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SQL injection is a type of vulnerability that software developers aim to avoid.

In this guide, you’ll learn:

  • what SQL injection is
  • examples of SQL injection
  • how to prevent SQL injection

Let’s get into the guide.

 

 

1 – What is SQL Injection and Why Is It Bad?

SQL Injection is a type of website attack that allows people to run a malicious SQL statement on a database.

An SQL injection attack can result in:

  • Displaying sensitive data from the database
  • Modifying data
  • Executing administrative operations
  • Dropping tables or the whole database

The consequences of an attack are:

  • Loss of confidentiality: databases often hold confidential or sensitive data, which can be displayed or retrieved.
  • Bypass authentication: an attack can allow someone to view the data about someone else, which can have a large impact depending on the software used.
  • Data integrity: data can be modified using this attack, meaning data is no longer truthful and accurate.
  • Outages: changes to the database can cause outages with the application if tables or other objects are dropped or altered.

 

2 – A Simple Example of How SQL Injection Happens

How does an SQL Injection attack happen?

Let’s see an example.

 

Our User Form

This is a simple login page. It has a username and password field, and a Submit button.

Sample UI for SQL injection

When the user enters their username and password, there would be some code that gets the values that were entered and checks the database.

It may look something like this:

query = "SELECT COUNT(*) FROM user_table WHERE username = '"+ txtUsername +"' 
  AND password = encrypt('"+ txtPassword +"');"
result = database.run(query);
if(result > "0") {
  displayUserDashboard();
}

The SQL query string will select a value of 1 if the username and password match a database record.

Here’s what the user could enter:

  • Username: ben
  • Password: abc123

If a user enters a username of “ben” and a password of “abc123”, this is what the SQL query would look like:

SELECT COUNT(*)
FROM user_table
WHERE username = 'ben' AND password = encrypt('abc123');

So far so good! It should only show a Count value greater than 0 if there is a record that has a username of “ben” and matches the password that was entered.

 

SQL Injection

Now, what if the user enters these values?

  • Username: ‘OR 1=1; —
  • Password: abcdefgh

Notice that the username has an OR keyword, a semicolon and two dashes.

What does that do to the SQL query?

The query is then set to this:

SELECT COUNT(*)
FROM user_table
WHERE username = '' OR 1=1; --' AND password = encrypt('abc123');

The two dashes are a comment and cause everything after it to be excluded.

So our query looks like this:

SELECT COUNT(*)
FROM user_table
WHERE username = '' OR 1=1;

The OR 1=1 means that a record needs to have a blank username, or 1=1, which is true for every row.

The logic that follows means that the login is successful and the dashboard is displayed.

The result is that the user is able to login to the system without having an account.

This is just one example of SQL Injection.

 

Further Reading

OWASP (Open Web Application Security Project) official page on the SQL Injection vulnerability

Imperva’s description of SQL Injection

 

3 – What Else Can SQL Injection Do?

Drop Tables or Delete Data – “Bobby Tables”

Here’s another popular example. A comic created by XKCD, often referred to by people when speaking or writing about SQL injection, about a kid called Bobby Tables:

sql injection bobby tables

This comic points out that a string can be used to drop a table from a database. It uses the same concept as above, by ending a query and starting a new query that drops a table.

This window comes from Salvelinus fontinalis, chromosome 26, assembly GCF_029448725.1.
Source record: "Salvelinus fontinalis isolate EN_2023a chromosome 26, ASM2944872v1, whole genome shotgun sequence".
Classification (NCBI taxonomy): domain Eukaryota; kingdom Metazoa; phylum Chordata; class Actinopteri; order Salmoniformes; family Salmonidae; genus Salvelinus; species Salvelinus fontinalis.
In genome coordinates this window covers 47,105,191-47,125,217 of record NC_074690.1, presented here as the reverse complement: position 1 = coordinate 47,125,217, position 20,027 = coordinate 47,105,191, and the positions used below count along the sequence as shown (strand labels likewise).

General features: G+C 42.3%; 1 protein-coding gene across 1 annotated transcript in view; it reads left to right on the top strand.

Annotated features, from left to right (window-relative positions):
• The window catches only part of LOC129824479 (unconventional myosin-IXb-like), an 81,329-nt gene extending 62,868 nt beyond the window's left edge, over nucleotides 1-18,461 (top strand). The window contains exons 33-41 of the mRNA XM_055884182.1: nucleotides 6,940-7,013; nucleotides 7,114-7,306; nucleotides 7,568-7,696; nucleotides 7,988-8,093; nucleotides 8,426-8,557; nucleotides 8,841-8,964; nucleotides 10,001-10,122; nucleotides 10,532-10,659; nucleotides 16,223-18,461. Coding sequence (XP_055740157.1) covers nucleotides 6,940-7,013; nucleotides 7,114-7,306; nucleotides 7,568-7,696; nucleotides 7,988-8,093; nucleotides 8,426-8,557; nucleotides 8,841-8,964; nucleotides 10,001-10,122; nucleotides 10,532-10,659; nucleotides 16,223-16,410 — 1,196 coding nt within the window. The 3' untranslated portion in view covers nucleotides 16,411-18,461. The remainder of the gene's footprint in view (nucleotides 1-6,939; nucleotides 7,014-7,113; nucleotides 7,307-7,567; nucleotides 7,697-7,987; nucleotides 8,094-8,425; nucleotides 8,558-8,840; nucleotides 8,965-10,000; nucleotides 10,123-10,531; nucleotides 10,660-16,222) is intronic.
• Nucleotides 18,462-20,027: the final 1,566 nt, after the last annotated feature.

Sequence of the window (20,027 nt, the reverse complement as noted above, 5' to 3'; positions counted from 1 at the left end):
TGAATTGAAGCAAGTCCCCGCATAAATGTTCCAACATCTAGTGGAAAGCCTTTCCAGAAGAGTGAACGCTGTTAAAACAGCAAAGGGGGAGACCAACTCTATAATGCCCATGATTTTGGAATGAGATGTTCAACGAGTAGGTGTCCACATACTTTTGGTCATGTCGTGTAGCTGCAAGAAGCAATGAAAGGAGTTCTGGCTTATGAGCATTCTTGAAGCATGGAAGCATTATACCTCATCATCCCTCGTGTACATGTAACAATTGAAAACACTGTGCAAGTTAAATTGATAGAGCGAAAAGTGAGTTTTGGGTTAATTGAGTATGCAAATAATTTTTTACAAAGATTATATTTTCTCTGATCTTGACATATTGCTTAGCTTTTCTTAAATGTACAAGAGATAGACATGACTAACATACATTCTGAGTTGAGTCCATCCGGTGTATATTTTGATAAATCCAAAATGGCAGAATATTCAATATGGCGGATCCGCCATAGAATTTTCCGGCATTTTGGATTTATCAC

Retrieve Hidden Data

SQL Injection attacks can also be used to retrieve hidden data.

Part of a query can be commented out or excluded.

For example, an events page has a list of events. The page shows events that are published, but there are also some “draft” events that are still being defined.

The SQL query filters out the draft events for the selected category like this:

SELECT id, event_name, event_details
FROM planned_events
WHERE category = ' + txtCategory + ' AND event_status = 'Published';

A string can be provided for the txtCategory:

"Food; --"

This would mean the event_status is ignored, and all events are returned that belong to the Food category.

SELECT id, event_name, event_details
FROM planned_events
WHERE category = 'Food';

 

Get Data From Other Tables

Data can be retrieved from other tables using UNION keywords.

A query like this:

SELECT id, product_name
FROM product
WHERE category = '+ txtCategory +'';

This query could be combined with a UNION string to get data from another table:

SELECT id, product_name
FROM product
WHERE category = 'x'
UNION
SELECT user_id, email_address
FROM users;

This would likely show zero records from the product table, but show all records in the user table. The attacker can make a guess at the column and table names until they get the right one.

 

Inspect the Database

Similar to the union example above, the attacker can inspect different properties in the database to learn more about it.

They can query data dictionary tables to learn things like:

  • Database time, locale
  • Database version
  • Settings on the database (parameters, cache values, etc)

All of this can be used to plan for further attacks.

 

Blind SQL injection

There’s another method called “blind SQL injection”.

It’s different because it doesn’t do anything to the database or show any results. It’s used to gather intelligence.

An attacker can insert a string that would cause the application to show a specific value if a condition is true, or show some kind of error.

The condition would be something that the attacker writes.

For example, they can write some code to use for an SQL Injection attack to display a number 1 if there is a user called “admin”. While they won’t see the actual table data, it’s still bad because they can infer or determine the result another way.

 

Further Reading

PortSwigger’s guide with details on different impacts of SQL Injection

OWASP guide to Blind SQL Injection

Netsparker guide to Blind SQL Injection

 

4 – Preventing SQL Injection with Parameterised Queries

We’ve learned about what SQL injection is and why it’s bad. How can we prevent it from happening?

The most common way is to use a concept called “parameterised queries”.

This is done by using a feature built-in to your programming language that uses parameters to build the SQL query.